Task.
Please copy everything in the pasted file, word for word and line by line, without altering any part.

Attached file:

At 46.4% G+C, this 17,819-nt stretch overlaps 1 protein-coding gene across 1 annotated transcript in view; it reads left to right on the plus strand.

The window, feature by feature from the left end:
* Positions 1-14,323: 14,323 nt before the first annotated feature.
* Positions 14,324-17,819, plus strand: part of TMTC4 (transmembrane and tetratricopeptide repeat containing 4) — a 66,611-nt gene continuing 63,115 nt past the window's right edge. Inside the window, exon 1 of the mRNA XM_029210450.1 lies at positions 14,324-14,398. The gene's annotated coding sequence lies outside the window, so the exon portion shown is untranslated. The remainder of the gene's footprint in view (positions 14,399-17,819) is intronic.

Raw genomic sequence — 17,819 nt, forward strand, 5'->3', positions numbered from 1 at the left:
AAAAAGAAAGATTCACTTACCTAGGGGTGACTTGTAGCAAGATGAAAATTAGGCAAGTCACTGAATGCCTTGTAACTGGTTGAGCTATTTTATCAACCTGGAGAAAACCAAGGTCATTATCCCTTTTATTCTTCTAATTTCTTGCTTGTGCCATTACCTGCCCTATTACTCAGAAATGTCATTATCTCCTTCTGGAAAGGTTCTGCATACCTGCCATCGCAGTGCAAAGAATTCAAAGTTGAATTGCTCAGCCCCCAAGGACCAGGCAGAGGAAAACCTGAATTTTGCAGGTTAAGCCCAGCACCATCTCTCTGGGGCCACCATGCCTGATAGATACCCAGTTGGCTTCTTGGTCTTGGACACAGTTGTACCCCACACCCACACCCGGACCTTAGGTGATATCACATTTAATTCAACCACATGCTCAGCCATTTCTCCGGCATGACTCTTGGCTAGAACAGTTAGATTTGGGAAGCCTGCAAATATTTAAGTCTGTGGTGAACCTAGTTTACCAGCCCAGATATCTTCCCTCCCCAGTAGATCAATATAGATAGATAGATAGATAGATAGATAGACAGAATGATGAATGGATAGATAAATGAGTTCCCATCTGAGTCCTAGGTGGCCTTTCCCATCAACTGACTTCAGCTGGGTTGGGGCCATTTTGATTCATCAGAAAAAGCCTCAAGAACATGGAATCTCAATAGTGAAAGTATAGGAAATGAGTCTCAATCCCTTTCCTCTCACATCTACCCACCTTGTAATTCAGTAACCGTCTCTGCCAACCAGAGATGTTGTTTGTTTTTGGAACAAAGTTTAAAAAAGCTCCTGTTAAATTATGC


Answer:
At 46.4% G+C, this 17,819-nt stretch overlaps 1 protein-coding gene across 1 annotated transcript in view; it reads left to right on the plus strand.

The window, feature by feature from the left end:
* Positions 1-14,323: 14,323 nt before the first annotated feature.
* Positions 14,324-17,819, plus strand: part of TMTC4 (transmembrane and tetratricopeptide repeat containing 4) — a 66,611-nt gene continuing 63,115 nt past the window's right edge. Inside the window, exon 1 of the mRNA XM_029210450.1 lies at positions 14,324-14,398. The gene's annotated coding sequence lies outside the window, so the exon portion shown is untranslated. The remainder of the gene's footprint in view (positions 14,399-17,819) is intronic.

Raw genomic sequence — 17,819 nt, forward strand, 5'->3', positions numbered from 1 at the left:
AAAAAGAAAGATTCACTTACCTAGGGGTGACTTGTAGCAAGATGAAAATTAGGCAAGTCACTGAATGCCTTGTAACTGGTTGAGCTATTTTATCAACCTGGAGAAAACCAAGGTCATTATCCCTTTTATTCTTCTAATTTCTTGCTTGTGCCATTACCTGCCCTATTACTCAGAAATGTCATTATCTCCTTCTGGAAAGGTTCTGCATACCTGCCATCGCAGTGCAAAGAATTCAAAGTTGAATTGCTCAGCCCCCAAGGACCAGGCAGAGGAAAACCTGAATTTTGCAGGTTAAGCCCAGCACCATCTCTCTGGGGCCACCATGCCTGATAGATACCCAGTTGGCTTCTTGGTCTTGGACACAGTTGTACCCCACACCCACACCCGGACCTTAGGTGATATCACATTTAATTCAACCACATGCTCAGCCATTTCTCCGGCATGACTCTTGGCTAGAACAGTTAGATTTGGGAAGCCTGCAAATATTTAAGTCTGTGGTGAACCTAGTTTACCAGCCCAGATATCTTCCCTCCCCAGTAGATCAATATAGATAGATAGATAGATAGATAGATAGACAGAATGATGAATGGATAGATAAATGAGTTCCCATCTGAGTCCTAGGTGGCCTTTCCCATCAACTGACTTCAGCTGGGTTGGGGCCATTTTGATTCATCAGAAAAAGCCTCAAGAACATGGAATCTCAATAGTGAAAGTATAGGAAATGAGTCTCAATCCCTTTCCTCTCACATCTACCCACCTTGTAATTCAGTAACCGTCTCTGCCAACCAGAGATGTTGTTTGTTTTTGGAACAAAGTTTAAAAAAGCTCCTGTTAAATTATGC